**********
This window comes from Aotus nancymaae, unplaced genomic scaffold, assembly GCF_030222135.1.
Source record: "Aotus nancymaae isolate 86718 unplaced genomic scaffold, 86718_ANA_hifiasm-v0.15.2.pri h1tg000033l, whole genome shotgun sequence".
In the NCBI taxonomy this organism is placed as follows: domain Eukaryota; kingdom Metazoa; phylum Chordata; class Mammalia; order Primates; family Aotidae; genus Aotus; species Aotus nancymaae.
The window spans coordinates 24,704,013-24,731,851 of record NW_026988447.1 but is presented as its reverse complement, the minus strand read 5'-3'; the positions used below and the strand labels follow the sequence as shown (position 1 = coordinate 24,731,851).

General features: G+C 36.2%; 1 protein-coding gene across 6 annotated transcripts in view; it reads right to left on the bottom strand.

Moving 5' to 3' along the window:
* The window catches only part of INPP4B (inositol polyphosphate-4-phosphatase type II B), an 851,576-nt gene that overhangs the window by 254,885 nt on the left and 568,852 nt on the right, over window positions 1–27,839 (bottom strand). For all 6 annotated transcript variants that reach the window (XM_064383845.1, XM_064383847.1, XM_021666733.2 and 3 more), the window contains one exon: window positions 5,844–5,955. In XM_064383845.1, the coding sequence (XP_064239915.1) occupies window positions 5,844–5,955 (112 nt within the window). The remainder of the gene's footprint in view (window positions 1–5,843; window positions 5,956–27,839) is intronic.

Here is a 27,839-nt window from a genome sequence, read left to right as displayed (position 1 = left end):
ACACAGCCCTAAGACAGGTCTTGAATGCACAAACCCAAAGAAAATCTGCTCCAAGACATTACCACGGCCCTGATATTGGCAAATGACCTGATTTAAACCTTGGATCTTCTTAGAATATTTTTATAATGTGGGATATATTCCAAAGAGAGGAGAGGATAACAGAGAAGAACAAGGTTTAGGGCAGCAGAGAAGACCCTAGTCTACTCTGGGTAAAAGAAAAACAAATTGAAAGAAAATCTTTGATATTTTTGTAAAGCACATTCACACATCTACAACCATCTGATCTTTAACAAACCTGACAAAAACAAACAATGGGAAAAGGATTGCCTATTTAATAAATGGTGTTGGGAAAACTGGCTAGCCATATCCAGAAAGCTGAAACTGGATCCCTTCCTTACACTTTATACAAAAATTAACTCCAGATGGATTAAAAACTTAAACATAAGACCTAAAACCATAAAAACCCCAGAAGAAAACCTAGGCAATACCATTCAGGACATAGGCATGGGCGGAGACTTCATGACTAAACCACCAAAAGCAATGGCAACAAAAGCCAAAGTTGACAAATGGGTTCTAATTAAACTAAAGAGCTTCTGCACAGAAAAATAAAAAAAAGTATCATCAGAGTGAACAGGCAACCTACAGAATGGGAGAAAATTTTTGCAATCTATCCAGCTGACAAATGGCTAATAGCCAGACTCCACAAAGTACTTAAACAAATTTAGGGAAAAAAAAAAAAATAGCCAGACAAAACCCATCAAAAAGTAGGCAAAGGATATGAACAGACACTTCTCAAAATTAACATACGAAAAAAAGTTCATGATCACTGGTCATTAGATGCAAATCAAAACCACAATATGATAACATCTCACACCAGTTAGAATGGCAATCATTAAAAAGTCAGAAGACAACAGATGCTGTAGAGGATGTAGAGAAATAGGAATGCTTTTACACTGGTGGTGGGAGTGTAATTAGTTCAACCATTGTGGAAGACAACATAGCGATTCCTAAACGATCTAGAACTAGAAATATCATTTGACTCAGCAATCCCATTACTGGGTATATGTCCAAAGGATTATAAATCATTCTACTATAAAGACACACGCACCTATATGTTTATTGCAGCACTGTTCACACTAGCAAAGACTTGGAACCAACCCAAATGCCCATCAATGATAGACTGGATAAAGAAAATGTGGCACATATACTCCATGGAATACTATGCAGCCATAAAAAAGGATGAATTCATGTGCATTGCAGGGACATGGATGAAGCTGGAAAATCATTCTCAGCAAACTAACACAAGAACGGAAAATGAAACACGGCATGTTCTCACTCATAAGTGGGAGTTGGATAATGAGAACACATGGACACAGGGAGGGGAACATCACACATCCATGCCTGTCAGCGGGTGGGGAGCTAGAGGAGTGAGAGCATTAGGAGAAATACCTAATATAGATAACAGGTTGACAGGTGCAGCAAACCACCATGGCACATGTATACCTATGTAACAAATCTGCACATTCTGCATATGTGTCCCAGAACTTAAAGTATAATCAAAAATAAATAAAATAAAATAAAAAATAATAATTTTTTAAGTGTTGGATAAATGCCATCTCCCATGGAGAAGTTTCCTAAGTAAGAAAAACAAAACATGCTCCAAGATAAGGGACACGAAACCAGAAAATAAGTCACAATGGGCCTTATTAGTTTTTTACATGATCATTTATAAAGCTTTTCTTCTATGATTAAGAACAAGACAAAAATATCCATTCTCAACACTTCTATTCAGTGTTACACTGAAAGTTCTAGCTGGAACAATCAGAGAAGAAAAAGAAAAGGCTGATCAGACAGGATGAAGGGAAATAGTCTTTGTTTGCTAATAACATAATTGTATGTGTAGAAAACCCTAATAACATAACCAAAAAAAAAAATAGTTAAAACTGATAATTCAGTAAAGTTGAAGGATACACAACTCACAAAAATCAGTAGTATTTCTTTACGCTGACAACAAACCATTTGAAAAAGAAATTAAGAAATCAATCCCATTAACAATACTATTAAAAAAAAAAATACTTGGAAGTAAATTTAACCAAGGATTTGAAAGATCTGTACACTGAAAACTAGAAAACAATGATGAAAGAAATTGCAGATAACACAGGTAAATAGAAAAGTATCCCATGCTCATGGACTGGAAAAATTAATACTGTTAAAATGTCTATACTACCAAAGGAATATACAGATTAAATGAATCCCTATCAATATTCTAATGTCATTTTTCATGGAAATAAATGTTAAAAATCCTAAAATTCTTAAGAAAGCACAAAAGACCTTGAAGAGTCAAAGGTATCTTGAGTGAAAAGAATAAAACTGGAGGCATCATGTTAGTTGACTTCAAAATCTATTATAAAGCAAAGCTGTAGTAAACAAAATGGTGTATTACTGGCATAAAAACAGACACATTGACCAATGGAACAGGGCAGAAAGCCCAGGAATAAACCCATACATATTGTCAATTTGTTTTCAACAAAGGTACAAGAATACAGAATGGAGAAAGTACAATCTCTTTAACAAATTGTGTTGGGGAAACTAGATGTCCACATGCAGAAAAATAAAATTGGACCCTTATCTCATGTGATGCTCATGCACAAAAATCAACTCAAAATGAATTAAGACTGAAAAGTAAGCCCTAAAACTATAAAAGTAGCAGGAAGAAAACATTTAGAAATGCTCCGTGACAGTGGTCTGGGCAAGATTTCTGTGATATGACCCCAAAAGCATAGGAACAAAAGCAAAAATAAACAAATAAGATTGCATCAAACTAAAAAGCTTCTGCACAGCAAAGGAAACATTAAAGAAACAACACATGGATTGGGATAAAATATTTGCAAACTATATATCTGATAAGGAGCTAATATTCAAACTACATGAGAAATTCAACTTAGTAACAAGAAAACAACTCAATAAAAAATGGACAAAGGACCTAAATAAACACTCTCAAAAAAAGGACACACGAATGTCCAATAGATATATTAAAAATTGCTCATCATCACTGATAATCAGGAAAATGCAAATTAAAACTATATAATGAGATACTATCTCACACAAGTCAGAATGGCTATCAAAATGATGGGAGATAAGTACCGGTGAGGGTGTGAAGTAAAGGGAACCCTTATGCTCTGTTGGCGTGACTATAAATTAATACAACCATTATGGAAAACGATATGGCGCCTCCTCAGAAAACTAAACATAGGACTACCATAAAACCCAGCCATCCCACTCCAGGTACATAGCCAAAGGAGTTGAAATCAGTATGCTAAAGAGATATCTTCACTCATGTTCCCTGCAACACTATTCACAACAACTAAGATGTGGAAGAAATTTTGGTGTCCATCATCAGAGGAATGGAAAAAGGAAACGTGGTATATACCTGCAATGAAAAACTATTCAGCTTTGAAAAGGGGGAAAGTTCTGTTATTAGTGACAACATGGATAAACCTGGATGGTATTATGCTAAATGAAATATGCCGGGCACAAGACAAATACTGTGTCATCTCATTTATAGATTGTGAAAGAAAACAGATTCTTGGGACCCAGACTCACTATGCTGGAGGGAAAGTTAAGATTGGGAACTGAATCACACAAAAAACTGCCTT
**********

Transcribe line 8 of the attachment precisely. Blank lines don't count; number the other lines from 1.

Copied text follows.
Here is a 27,839-nt window from a genome sequence, read left to right as displayed (position 1 = left end):